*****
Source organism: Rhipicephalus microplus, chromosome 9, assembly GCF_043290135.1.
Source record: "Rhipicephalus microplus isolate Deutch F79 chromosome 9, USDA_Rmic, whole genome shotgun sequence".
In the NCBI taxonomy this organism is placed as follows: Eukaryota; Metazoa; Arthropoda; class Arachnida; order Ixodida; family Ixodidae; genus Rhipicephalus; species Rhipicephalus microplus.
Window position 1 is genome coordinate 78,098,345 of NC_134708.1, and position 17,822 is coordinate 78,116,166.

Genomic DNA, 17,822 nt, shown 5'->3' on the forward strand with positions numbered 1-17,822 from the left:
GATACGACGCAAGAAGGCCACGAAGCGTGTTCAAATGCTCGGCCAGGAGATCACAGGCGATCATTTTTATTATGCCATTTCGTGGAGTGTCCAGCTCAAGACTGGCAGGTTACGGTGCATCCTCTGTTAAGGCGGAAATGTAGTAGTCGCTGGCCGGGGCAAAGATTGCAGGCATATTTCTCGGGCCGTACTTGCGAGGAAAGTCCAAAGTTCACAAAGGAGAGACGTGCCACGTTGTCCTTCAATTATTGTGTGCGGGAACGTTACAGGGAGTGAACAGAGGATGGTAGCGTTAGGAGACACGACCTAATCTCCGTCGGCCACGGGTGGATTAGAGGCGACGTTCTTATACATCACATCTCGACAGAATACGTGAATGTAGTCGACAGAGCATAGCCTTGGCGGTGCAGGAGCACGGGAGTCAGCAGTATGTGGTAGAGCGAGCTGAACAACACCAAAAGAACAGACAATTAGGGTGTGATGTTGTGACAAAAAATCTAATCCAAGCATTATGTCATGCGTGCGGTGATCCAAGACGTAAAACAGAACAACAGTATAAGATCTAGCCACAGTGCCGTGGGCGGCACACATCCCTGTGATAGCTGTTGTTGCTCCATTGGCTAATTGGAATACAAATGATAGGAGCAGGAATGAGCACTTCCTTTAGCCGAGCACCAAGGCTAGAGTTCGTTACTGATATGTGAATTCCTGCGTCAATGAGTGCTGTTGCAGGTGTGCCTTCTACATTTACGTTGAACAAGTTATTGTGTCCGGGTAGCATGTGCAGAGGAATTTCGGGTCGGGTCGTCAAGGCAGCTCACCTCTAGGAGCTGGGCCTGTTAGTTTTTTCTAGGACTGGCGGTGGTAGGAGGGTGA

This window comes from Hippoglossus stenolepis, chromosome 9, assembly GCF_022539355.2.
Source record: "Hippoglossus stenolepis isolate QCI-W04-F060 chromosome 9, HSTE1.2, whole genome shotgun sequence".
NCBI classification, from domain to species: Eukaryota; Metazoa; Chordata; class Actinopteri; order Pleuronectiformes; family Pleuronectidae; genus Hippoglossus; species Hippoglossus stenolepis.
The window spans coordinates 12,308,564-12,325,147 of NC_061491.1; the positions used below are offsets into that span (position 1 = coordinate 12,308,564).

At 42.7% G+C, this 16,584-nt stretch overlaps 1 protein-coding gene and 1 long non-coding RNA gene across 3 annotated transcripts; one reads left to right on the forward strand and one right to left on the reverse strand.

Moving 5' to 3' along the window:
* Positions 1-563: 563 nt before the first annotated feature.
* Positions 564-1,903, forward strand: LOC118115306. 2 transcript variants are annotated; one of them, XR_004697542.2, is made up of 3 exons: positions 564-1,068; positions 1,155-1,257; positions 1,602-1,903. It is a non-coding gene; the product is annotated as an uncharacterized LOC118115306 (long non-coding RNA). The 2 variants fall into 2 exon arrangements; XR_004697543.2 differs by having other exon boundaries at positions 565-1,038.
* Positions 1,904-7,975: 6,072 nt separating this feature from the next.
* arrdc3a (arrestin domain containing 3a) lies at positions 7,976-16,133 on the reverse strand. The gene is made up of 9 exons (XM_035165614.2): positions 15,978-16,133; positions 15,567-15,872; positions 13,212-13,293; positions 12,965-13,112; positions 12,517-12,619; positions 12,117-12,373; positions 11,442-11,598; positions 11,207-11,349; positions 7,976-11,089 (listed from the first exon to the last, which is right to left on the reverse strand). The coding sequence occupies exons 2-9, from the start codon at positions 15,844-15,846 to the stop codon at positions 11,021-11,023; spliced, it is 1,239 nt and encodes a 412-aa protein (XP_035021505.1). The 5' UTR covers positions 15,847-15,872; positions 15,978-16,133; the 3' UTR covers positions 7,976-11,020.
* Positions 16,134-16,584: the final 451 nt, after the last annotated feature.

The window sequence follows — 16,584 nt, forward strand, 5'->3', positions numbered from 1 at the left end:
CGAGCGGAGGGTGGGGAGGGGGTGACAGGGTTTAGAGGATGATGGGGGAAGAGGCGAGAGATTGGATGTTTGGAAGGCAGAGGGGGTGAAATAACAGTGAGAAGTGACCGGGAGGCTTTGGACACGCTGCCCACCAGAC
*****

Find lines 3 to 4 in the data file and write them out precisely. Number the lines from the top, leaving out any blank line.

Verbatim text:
In the NCBI taxonomy this organism is placed as follows: Eukaryota; Metazoa; Arthropoda; class Arachnida; order Ixodida; family Ixodidae; genus Rhipicephalus; species Rhipicephalus microplus.
Window position 1 is genome coordinate 78,098,345 of NC_134708.1, and position 17,822 is coordinate 78,116,166.